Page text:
For The Record
I work for Praco, the company that assists the Pikes Peak Hill Climb with advertising, public relations and printed materials such as the race program. Last week, I received a phone call from Glenn Harris, a former hill climb competitor. He took issue with the story that appeared in your November ’91 issue, “Politics At The Peak.” The second to last paragraph begins, “(Don) Adams would have made history by winning two divisions in the same race.” According to the book, “Pikes Peak Is Unser Mountain” by Stanley L. DeGeer, Glenn Harris won both the Truck S and Group A Open Rally divisions in 1986. Unfortunately, the Group A Open Rally division was not included in the Pikes Peak Auto Hill Climb Champions listed in the ’91 program, which could have confused the author. Race categories at the event have changed from time to time and different categories have been added and dropped. Unfortunately, some of the divisions that no longer exist were dropped from the ’91 program, and I apologize for the error. I’ll be sure that complete winner statistics are included in the ’92 version. I’m simply letting you know that Mr. Harris has a grievance and will let you decide from here what action, if any, you would like to take. I have written to him and explained the program error. Amy Starks, Praco, Ltd., Colorado Springs, CO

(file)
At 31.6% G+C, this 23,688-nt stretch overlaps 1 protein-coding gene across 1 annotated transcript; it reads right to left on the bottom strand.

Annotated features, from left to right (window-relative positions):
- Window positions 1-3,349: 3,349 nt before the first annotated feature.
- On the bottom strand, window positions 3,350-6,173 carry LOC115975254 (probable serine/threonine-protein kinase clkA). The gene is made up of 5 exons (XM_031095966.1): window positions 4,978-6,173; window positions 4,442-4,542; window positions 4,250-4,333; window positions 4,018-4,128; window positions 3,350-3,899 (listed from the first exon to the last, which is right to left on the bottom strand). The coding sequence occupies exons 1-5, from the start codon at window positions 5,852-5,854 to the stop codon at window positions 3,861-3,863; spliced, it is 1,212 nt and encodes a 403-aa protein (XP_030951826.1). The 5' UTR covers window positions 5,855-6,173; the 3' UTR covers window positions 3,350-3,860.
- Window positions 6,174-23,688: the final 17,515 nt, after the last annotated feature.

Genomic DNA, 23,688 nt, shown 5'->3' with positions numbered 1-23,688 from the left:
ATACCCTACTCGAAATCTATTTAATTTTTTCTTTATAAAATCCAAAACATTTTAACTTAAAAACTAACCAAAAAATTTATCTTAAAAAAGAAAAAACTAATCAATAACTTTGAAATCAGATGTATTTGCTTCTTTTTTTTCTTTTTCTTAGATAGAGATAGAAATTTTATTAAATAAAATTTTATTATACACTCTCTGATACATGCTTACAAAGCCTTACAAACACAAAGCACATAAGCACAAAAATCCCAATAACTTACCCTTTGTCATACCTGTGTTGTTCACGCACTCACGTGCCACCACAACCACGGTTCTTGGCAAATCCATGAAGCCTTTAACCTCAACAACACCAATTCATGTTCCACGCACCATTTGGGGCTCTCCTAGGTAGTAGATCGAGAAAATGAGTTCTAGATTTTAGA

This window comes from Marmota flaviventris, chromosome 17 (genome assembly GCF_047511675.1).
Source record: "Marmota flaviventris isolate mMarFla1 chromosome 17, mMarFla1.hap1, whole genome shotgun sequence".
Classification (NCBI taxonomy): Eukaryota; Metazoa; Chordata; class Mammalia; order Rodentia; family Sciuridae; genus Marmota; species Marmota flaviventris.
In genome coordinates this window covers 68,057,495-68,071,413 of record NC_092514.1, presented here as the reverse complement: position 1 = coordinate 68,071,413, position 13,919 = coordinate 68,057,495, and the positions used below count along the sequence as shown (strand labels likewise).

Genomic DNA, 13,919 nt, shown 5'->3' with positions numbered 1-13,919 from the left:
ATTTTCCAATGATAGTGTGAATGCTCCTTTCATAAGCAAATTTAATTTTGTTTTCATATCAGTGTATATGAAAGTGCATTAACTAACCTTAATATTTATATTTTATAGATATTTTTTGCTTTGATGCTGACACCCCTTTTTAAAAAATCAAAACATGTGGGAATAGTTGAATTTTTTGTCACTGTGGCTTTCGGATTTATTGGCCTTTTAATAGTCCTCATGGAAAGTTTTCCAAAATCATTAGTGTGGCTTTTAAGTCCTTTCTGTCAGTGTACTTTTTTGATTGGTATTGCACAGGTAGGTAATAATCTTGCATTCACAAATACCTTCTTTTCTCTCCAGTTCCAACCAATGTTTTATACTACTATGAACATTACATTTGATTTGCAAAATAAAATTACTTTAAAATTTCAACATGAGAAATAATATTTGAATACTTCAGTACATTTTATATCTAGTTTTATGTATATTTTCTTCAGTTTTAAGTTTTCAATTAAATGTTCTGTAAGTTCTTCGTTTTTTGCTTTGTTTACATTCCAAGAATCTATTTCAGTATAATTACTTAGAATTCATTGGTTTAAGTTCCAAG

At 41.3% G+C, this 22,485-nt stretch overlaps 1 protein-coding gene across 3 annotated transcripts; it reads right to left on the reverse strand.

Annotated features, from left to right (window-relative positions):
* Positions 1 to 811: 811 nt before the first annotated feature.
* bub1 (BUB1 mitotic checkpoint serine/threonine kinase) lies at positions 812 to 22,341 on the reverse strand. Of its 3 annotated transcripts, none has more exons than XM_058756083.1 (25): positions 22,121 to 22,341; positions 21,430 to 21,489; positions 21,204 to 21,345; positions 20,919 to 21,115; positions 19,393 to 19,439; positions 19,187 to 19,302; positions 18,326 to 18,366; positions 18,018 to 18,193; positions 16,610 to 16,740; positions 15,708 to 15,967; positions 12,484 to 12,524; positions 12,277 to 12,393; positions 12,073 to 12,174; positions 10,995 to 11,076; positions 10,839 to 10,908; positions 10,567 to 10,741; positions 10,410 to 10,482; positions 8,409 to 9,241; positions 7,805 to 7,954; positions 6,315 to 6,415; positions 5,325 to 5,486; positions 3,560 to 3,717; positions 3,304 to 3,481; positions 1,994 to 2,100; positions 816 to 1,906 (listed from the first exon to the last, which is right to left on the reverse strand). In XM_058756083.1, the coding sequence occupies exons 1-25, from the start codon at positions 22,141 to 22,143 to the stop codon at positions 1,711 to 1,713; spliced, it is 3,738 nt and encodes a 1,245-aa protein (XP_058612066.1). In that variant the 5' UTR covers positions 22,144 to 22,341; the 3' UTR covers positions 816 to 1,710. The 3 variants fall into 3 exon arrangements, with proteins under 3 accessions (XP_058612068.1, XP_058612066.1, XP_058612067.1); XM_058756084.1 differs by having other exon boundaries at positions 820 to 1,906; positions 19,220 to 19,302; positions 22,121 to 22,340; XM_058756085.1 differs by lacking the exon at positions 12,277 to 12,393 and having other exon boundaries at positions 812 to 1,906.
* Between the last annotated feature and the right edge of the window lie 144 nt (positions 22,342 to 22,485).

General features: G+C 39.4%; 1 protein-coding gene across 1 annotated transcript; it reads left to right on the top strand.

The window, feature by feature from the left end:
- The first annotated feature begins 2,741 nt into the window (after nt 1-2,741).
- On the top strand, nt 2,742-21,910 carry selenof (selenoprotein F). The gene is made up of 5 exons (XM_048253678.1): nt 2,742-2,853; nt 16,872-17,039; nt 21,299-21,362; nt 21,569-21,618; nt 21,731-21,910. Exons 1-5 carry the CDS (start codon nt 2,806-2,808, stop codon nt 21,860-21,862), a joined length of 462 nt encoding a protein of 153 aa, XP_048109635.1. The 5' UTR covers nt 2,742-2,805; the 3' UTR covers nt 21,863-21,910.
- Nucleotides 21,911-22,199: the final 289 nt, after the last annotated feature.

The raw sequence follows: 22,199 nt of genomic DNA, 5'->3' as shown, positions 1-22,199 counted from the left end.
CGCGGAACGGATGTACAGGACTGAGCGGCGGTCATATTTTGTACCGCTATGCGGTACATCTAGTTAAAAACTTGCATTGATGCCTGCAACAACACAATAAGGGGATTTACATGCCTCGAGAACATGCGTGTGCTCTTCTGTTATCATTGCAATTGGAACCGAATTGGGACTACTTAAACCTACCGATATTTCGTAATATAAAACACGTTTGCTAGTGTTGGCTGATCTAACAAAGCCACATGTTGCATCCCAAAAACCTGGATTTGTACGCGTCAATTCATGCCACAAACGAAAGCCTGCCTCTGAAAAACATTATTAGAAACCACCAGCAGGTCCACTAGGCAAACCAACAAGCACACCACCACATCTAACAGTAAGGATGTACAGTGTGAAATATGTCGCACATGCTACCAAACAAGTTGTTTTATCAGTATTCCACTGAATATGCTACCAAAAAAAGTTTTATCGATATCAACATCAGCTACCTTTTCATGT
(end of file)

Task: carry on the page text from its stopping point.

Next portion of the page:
Thanks for bringing this point to our attention— it obviously needs some clarification beyond what you state in your letter. After checking a copy of DeGreery book, “Pikes Peak Is Unser Mountain,” we discovered that Mr. Harris is listed as winner of the Group A Rally Division in 1988, not 1986, as well as being listed at the Truck S class winner the same year, earning him the distinction of being a two-time winner in the same race. Don Adams, did in fact, nearly repeat that feat in 1990 by winning Division C for Production Class vehicles in an all- wheel-drive Eagle Talon, only to have his hopes for a win in Class F for trucks dashed by time penalties for starting out of line. According to the records, Adams did in fact run the hill quicker than eventual winner Jack Flannery timewise, but was assessed 40 seconds in penalties for starting out of position, because his helicopter ride from the top delayed his arrival at the starting line. An appeal of the penalty assessment was denied by the sanctioning body. In defense of our author, and citing your own point, the information on Mr. Harris’ accomplishment was not included in the press materials and was subsequently left out of the story.